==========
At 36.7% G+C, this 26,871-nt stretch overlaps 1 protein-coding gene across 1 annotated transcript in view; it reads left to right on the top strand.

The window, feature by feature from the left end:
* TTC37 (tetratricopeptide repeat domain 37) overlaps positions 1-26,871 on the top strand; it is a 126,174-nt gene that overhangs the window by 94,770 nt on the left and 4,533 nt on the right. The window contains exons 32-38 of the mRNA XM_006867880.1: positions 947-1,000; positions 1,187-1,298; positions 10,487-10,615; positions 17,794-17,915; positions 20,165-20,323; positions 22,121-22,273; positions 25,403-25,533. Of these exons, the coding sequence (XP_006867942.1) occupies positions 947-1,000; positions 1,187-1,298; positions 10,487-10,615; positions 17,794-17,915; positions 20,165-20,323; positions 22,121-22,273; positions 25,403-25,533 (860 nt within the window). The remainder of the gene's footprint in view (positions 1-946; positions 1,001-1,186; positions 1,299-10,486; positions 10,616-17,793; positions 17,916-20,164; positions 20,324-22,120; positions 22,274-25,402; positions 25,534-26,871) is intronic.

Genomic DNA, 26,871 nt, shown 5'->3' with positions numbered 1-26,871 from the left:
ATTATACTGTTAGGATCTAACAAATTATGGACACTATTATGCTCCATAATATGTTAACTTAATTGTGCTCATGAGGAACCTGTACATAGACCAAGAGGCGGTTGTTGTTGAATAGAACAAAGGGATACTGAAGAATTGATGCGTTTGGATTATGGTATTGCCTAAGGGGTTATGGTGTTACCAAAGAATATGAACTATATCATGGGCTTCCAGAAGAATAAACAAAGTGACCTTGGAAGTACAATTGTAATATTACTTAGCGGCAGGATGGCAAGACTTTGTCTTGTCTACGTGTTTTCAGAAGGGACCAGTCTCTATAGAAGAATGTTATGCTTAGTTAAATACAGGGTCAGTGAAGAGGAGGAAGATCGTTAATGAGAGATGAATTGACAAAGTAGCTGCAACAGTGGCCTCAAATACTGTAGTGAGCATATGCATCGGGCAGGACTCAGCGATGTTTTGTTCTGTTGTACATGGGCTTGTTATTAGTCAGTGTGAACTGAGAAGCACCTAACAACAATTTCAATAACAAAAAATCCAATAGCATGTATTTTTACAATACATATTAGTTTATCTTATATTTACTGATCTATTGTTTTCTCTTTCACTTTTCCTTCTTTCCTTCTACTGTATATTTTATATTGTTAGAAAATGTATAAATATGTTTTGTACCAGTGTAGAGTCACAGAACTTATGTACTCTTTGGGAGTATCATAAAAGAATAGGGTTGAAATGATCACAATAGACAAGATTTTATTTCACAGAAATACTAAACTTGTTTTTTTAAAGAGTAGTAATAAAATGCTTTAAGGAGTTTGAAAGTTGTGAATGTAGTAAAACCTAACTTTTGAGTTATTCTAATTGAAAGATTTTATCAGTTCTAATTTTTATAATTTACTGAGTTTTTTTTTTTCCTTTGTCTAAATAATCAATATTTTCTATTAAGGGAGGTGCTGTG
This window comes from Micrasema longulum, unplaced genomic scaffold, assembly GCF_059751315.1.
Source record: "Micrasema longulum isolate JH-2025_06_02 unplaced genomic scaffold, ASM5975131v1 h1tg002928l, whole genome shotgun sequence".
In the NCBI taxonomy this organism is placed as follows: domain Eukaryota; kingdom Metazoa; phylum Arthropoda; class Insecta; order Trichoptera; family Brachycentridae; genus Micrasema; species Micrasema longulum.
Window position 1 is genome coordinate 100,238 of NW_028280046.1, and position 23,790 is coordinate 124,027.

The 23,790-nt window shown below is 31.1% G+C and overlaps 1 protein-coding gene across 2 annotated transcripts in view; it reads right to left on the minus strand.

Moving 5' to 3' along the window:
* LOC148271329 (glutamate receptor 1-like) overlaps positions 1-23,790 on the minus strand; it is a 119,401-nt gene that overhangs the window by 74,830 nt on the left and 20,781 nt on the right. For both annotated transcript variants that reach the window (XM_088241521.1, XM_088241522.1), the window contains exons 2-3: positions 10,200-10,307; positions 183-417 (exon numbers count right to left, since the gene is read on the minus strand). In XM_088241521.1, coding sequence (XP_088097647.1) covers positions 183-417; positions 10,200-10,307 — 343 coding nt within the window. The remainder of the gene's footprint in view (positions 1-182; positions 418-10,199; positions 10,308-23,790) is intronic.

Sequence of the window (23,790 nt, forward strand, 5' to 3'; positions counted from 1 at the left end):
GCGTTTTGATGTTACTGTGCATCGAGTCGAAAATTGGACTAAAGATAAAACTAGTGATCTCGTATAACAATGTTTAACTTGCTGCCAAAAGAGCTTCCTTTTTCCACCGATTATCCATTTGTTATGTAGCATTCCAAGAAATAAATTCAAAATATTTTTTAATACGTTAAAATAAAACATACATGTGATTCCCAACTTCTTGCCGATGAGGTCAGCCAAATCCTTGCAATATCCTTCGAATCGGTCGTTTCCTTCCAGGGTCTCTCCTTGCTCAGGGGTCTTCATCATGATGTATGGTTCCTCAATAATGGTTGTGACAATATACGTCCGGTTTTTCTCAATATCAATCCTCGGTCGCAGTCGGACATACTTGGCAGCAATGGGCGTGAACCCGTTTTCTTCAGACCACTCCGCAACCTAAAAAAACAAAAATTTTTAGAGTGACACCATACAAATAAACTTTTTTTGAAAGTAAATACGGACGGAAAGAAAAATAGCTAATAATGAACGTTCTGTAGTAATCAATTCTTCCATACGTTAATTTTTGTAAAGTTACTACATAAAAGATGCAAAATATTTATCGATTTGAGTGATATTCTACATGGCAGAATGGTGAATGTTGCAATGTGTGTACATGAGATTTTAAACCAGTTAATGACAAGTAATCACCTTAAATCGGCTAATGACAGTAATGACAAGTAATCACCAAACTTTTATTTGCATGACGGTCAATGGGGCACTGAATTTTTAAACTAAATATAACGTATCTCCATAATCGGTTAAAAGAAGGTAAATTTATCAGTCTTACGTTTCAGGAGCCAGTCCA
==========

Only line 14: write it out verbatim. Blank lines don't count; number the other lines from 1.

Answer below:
GCGTTTTGATGTTACTGTGCATCGAGTCGAAAATTGGACTAAAGATAAAACTAGTGATCTCGTATAACAATGTTTAACTTGCTGCCAAAAGAGCTTCCTTTTTCCACCGATTATCCATTTGTTATGTAGCATTCCAAGAAATAAATTCAAAATATTTTTTAATACGTTAAAATAAAACATACATGTGATTCCCAACTTCTTGCCGATGAGGTCAGCCAAATCCTTGCAATATCCTTCGAATCGGTCGTTTCCTTCCAGGGTCTCTCCTTGCTCAGGGGTCTTCATCATGATGTATGGTTCCTCAATAATGGTTGTGACAATATACGTCCGGTTTTTCTCAATATCAATCCTCGGTCGCAGTCGGACATACTTGGCAGCAATGGGCGTGAACCCGTTTTCTTCAGACCACTCCGCAACCTAAAAAAACAAAAATTTTTAGAGTGACACCATACAAATAAACTTTTTTTGAAAGTAAATACGGACGGAAAGAAAAATAGCTAATAATGAACGTTCTGTAGTAATCAATTCTTCCATACGTTAATTTTTGTAAAGTTACTACATAAAAGATGCAAAATATTTATCGATTTGAGTGATATTCTACATGGCAGAATGGTGAATGTTGCAATGTGTGTACATGAGATTTTAAACCAGTTAATGACAAGTAATCACCTTAAATCGGCTAATGACAGTAATGACAAGTAATCACCAAACTTTTATTTGCATGACGGTCAATGGGGCACTGAATTTTTAAACTAAATATAACGTATCTCCATAATCGGTTAAAAGAAGGTAAATTTATCAGTCTTACGTTTCAGGAGCCAGTCCA